Wednesday, September 19, 2018
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Poor People, Rich Cameroon 

By Ernest Ndukong

Cameroon is often described as Africa in miniature because it embodies the features of the rest of Africa. With a population of over 17 million, Cameroon is located on the west coast of Central Africa and covers an area of about 475,400 square kilometers.

Cameroon has an element of almost every economic activity one can imagine. Its activities stem from primary products like timber, cocoa and coffee through secondary ones like brewery and other manufacturing concerns to the tertiary like the financial and communication services.

The country boasts of an ideal climate and soils favourable for economically productive activities. The World Bank World Development Indicator shows that Cameroon has a positive net BOP of over US$300 million while other African countries observe persistent and undesirable deficits.

With respect to oil production, Cameroon averages around 100,000 barrels a day while Nigeria, Algeria and Equatorial Guinea produce over two million barrels on average among them.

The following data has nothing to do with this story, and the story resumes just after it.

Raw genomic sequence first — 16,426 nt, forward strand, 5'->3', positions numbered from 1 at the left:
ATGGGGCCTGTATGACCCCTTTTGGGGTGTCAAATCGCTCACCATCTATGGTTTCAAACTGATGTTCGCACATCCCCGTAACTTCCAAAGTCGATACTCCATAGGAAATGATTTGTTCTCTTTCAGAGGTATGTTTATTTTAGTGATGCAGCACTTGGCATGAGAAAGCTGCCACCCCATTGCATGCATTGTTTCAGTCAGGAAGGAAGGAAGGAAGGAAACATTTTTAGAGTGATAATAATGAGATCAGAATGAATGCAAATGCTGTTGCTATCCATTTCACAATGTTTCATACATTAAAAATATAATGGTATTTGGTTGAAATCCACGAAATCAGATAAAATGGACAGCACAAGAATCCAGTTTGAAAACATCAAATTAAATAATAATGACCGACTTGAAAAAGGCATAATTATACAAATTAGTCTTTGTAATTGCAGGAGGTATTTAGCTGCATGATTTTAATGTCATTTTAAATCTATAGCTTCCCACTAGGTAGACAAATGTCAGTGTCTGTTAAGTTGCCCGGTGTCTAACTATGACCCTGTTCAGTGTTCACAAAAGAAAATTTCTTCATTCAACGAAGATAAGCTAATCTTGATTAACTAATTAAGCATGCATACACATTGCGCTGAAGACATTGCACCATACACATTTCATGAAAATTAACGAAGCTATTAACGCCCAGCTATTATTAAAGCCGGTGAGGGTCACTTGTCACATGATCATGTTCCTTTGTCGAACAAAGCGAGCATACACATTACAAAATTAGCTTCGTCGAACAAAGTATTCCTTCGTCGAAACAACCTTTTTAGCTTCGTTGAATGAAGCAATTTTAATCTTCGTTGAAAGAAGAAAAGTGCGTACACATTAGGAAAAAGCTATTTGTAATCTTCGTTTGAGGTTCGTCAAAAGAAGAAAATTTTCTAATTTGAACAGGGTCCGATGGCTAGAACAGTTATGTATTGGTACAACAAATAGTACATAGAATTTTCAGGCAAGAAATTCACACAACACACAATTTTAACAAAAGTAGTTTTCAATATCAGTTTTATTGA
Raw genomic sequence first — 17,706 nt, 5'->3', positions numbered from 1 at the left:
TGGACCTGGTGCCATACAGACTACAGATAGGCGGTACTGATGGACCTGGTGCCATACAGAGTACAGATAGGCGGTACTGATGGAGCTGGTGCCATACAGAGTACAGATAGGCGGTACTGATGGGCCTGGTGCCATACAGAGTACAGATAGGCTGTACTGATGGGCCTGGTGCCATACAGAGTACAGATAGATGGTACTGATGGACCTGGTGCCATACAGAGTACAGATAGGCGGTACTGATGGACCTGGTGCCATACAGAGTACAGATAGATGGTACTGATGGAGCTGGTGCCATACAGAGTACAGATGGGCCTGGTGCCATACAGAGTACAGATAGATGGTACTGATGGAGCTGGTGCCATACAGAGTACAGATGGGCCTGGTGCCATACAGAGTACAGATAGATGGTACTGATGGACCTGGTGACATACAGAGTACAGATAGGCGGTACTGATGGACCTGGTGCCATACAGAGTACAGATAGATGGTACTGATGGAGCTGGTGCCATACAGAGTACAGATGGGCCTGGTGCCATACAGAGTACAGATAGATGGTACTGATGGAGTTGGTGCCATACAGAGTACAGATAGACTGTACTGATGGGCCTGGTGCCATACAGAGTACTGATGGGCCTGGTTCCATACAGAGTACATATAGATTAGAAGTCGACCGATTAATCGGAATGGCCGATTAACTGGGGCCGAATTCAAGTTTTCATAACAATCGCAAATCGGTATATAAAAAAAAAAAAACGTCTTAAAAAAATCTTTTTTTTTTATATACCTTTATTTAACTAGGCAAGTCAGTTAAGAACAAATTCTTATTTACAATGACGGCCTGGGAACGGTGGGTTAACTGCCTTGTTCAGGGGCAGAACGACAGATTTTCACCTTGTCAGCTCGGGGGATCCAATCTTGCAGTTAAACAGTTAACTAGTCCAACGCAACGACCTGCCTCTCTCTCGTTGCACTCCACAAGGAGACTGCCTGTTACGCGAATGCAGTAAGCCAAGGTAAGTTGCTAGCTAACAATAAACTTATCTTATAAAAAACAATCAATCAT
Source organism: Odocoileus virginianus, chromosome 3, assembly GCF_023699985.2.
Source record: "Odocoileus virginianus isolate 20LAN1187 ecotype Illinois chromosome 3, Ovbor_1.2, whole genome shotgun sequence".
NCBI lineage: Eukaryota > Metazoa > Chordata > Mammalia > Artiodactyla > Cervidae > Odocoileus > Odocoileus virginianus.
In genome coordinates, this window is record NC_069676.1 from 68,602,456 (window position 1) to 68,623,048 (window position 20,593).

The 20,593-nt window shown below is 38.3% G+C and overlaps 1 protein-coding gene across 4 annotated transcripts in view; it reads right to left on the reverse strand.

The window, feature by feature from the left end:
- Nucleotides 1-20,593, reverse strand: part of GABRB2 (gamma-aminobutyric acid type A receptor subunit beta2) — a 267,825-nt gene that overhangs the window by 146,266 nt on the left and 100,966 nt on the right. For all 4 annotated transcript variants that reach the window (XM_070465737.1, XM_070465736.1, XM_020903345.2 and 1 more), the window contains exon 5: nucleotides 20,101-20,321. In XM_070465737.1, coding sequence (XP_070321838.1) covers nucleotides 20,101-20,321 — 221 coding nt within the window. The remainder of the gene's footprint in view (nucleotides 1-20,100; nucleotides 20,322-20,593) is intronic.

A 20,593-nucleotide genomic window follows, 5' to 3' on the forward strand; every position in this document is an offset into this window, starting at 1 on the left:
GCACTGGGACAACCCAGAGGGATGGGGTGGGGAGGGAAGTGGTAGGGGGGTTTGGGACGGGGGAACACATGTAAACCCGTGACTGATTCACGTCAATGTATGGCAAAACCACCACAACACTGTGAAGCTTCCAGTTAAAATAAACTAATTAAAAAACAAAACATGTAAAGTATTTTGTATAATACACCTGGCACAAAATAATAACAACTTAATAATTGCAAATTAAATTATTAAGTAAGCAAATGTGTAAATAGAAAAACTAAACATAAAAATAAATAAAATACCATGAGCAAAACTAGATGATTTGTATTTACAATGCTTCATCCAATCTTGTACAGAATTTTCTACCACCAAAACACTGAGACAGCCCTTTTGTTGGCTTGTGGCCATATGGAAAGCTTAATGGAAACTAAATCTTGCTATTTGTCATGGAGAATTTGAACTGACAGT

Indisputably, Cameroon is the world’s fourth highest producer of cocoa behind Ivory Coast and Ghana in Africa who both contribute about two-thirds of cocoa beans output. The timber sector contributes about 10 percent of Cameroon’s GDP and employs about 25000 citizens.

Cameroon’s products are very widely demanded in the world market. Cocoa exported strikes a circa 200,000 metric tons annually while banana stands at about 300,000 metric tons per year. Rubber and cotton are also valuable cash crops hotly demanded in the world market and produced in abundance. Cameroon’s mineral sector remains virtually unexploited to say the least. Bauxite, for example, has about one billion metric tons as reserves in the Western, Eastern and North regions of the country.

The tertiary sector acts as the facilitator of the economy. The country counts three giant telecommunication networks, over 30 micro-finance institutions, about a dozen commercial banks and over and above all, a central bank. Business is further enhanced thanks to the country’s exposure and link to the rest of the world by road, air and water by which most products leave and enter the country.

Also, Cameroon has Africa’s largest hydro-electric potential after the DRC but many Cameroonians go for days with out a drop to drink and practically sleep in the dark.
It is worth mentioning that Cameroon stands in the middle of Africa’s ladder of GDP Per Capita Income classification with about FCFA 540.000 while Gabon and Equatorial Guinea top the chart with over FCFA 4 million and Uganda, Burundi and Liberia with less than FCFA 180.000 (IMF World Economic Outlook Database)

The million dollar question remains "why do Cameroonians die in poverty with the enormous resources?"  This is synonymous to a dirty person in the soap industry or a thirsty person in the water factory, what an irony.

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